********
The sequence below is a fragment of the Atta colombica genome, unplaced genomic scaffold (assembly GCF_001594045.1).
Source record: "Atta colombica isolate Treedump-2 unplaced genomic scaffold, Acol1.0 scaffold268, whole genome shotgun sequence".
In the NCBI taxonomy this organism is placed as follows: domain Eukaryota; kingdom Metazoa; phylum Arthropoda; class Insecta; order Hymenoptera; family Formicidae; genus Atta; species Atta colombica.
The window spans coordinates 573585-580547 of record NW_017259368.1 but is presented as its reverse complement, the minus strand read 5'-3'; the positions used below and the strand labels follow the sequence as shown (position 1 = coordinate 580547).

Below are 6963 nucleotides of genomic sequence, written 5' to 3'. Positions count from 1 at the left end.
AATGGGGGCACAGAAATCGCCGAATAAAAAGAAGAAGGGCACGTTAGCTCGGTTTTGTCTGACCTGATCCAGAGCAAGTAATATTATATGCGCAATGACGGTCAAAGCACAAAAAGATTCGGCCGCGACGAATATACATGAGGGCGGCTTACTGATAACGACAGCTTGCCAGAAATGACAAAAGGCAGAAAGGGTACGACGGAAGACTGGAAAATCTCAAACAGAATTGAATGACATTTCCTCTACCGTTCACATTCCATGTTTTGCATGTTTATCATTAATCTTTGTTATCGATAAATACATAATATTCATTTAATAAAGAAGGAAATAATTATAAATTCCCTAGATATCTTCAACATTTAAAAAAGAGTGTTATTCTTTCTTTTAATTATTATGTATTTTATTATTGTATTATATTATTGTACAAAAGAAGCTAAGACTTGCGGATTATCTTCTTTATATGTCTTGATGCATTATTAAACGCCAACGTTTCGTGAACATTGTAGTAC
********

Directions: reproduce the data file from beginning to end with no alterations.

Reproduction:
The sequence below is a fragment of the Atta colombica genome, unplaced genomic scaffold (assembly GCF_001594045.1).
Source record: "Atta colombica isolate Treedump-2 unplaced genomic scaffold, Acol1.0 scaffold268, whole genome shotgun sequence".
In the NCBI taxonomy this organism is placed as follows: domain Eukaryota; kingdom Metazoa; phylum Arthropoda; class Insecta; order Hymenoptera; family Formicidae; genus Atta; species Atta colombica.
The window spans coordinates 573585-580547 of record NW_017259368.1 but is presented as its reverse complement, the minus strand read 5'-3'; the positions used below and the strand labels follow the sequence as shown (position 1 = coordinate 580547).

Below are 6963 nucleotides of genomic sequence, written 5' to 3'. Positions count from 1 at the left end.
AATGGGGGCACAGAAATCGCCGAATAAAAAGAAGAAGGGCACGTTAGCTCGGTTTTGTCTGACCTGATCCAGAGCAAGTAATATTATATGCGCAATGACGGTCAAAGCACAAAAAGATTCGGCCGCGACGAATATACATGAGGGCGGCTTACTGATAACGACAGCTTGCCAGAAATGACAAAAGGCAGAAAGGGTACGACGGAAGACTGGAAAATCTCAAACAGAATTGAATGACATTTCCTCTACCGTTCACATTCCATGTTTTGCATGTTTATCATTAATCTTTGTTATCGATAAATACATAATATTCATTTAATAAAGAAGGAAATAATTATAAATTCCCTAGATATCTTCAACATTTAAAAAAGAGTGTTATTCTTTCTTTTAATTATTATGTATTTTATTATTGTATTATATTATTGTACAAAAGAAGCTAAGACTTGCGGATTATCTTCTTTATATGTCTTGATGCATTATTAAACGCCAACGTTTCGTGAACATTGTAGTAC